You may have heard of FHA mortgage loans before, but did you know that in addition to the popular fixed-rate option, you can also apply for an adjustable-rate mortgage (ARM) through the government? An adjustable-rate mortgage can provide additional help in being able to afford a home loan.
FHA mortgages are secured by the Federal Housing Administration (FHA), a branch of the Department of Housing and Urban Development. The FHA seeks to help lower to medium-income American become homeowners. They help make loans to these higher-risk borrowers appealing and safe to lenders by insuring the loans with government funds. If the borrower were to default on loan payments and go into foreclosure, the lender would be guaranteed repayment by the government. The loans are also great for borrowers because they allow for easier qualifying and smaller down payments than with traditional loans.
Traditionally, FHA loans have been financed with fixed interest rates, but there is also a program call the Section 251 ARM, that allows borrowers to get a loan with an adjustable interest rate. The way it works is that the interest rate and payment on the loan will be very low for a certain amount of time at the beginning. After the period is up, the interest rate is allowed to adjust based on the general economic fluctuations. This means the rate and payments can go up. Fortunately, if you have one of these loans you will be notified at least 25 days before your payment will increase. This will give you a heads-up to prepare for the heavier load.
The risky part of the ARM FHA mortgage loans is that if you are barely able to afford the initial payments, you may not be able afford your loan when the interest rate increases. You should carefully consider your financial capabilities before you take on this risk. If you do find yourself in this situation, there is often the possibility of refinancing your loan into a fixed-rate FHA mortgage loan. This will change your mortgage into a consistent predictable payment that will hopefully fall easier within your budget.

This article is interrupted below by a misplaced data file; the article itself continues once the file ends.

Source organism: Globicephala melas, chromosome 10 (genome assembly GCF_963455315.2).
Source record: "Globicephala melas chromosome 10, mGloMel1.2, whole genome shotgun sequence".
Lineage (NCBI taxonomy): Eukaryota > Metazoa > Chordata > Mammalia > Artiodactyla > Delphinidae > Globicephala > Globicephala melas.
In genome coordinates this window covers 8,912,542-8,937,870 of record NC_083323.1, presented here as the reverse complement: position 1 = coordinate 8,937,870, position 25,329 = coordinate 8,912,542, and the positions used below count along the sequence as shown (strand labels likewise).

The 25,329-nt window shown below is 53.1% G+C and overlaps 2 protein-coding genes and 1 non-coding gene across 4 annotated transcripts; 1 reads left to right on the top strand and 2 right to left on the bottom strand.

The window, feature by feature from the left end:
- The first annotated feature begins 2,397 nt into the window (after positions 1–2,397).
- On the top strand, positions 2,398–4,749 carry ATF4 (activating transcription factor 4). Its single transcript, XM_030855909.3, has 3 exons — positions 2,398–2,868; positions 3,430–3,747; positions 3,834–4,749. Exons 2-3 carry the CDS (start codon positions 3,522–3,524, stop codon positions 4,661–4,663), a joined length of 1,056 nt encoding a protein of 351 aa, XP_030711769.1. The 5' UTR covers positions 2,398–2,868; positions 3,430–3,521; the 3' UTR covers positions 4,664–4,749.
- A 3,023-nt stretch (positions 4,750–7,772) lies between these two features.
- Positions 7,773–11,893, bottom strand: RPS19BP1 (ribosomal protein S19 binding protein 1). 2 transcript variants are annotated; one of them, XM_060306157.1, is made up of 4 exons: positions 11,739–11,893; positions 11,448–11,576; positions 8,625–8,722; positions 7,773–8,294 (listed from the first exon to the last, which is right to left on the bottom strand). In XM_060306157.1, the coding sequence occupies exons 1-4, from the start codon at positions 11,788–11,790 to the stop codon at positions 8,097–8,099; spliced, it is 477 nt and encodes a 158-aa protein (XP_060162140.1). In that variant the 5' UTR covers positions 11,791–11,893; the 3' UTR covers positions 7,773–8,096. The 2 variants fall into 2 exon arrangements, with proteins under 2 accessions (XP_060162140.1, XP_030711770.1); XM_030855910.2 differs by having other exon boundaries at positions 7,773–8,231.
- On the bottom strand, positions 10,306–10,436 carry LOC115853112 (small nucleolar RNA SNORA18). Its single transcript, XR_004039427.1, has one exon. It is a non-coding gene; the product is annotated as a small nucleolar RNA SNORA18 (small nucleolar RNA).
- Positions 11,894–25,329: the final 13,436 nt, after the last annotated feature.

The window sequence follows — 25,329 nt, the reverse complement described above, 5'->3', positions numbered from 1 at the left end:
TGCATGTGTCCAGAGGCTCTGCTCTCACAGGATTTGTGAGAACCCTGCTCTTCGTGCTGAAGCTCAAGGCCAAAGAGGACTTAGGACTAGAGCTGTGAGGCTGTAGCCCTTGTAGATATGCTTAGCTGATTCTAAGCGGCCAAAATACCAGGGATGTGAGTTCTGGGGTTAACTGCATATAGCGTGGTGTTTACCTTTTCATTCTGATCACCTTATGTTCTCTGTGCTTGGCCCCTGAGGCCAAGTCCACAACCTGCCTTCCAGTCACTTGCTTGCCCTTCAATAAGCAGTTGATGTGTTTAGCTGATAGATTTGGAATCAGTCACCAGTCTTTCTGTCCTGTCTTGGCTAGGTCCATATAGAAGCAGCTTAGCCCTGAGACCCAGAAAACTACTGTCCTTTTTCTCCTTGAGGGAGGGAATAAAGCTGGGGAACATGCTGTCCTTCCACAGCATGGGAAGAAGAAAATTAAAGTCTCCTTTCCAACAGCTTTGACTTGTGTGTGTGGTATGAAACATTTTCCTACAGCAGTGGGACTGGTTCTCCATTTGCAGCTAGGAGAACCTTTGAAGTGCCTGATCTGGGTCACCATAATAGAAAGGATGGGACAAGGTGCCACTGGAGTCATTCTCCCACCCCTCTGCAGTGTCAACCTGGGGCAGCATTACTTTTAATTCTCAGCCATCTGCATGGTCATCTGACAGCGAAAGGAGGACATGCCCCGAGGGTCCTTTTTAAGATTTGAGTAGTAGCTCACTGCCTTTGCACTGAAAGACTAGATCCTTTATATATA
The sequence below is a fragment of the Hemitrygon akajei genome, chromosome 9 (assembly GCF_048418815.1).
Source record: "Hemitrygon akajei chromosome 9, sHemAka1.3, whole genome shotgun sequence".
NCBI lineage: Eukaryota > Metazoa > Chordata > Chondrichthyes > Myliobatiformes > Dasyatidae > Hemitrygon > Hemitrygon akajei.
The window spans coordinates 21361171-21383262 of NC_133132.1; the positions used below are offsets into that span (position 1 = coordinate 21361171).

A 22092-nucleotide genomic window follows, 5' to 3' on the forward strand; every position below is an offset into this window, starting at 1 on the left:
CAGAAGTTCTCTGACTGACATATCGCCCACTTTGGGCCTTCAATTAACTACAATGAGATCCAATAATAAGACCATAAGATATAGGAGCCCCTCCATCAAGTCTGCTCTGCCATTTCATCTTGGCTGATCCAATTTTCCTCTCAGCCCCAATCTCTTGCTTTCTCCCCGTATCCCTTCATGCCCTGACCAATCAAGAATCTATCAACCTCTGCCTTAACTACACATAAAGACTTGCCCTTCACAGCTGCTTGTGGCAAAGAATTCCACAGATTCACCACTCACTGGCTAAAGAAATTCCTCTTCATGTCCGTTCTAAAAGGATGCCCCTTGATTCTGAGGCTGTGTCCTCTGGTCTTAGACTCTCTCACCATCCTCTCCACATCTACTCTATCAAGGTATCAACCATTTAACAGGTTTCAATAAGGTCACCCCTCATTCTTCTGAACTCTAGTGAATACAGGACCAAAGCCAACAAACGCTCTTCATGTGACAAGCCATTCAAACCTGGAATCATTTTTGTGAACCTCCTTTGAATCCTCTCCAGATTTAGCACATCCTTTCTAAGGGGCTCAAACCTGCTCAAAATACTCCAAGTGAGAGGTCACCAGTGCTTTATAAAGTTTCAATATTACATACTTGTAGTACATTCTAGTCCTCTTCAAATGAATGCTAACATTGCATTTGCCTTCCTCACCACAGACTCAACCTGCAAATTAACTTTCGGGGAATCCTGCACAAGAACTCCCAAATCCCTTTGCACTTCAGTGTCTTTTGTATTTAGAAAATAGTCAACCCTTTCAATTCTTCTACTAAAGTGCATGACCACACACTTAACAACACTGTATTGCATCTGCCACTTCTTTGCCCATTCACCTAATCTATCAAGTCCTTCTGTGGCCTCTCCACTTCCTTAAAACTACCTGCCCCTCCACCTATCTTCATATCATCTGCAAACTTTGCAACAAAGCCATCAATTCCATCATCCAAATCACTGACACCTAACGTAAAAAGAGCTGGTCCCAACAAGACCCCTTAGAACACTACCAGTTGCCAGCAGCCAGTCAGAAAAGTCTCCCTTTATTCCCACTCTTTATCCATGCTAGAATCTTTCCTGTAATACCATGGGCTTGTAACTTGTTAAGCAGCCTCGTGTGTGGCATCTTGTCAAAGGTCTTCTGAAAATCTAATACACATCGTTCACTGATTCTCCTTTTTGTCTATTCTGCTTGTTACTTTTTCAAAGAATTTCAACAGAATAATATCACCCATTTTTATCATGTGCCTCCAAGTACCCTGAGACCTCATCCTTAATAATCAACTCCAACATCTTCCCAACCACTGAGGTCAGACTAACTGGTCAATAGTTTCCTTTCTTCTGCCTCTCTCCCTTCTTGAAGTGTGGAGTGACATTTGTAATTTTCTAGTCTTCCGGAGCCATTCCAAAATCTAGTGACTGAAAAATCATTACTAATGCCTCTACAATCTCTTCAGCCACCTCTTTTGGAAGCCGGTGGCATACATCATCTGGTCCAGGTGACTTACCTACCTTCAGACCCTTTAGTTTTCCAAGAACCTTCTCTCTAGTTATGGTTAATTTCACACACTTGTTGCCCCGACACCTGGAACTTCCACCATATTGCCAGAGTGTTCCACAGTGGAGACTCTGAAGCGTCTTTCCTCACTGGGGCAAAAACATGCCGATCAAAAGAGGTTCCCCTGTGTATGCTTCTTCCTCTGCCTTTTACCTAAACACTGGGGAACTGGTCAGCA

The requirements for an ARM FHA mortgage loan include having a good credit history. If you have imperfect credit, you should speak with a credit counselor for tips on improving your score. You will also be required to contribute a down payment of at least 3% of the loan total. Although many of your closing costs can often be financed into your FHA mortgage, you may have to pay some closing costs, including appraisal fees or title search charges. You will also have to pay an initial mortgage insurance premium to the FHA, as well as smaller monthly insurance payments thereafter.
If you have had trouble qualifying for conventional loans and would like the flexibility of an adjustable-rate loan, look no further than the Section 251 FHA mortgage loan offered by the government. Contact your local HUD branch to find out if you qualify and to start the application process. Representatives from the FHA can help you get the perfect adjustable-rate mortgage for your needs!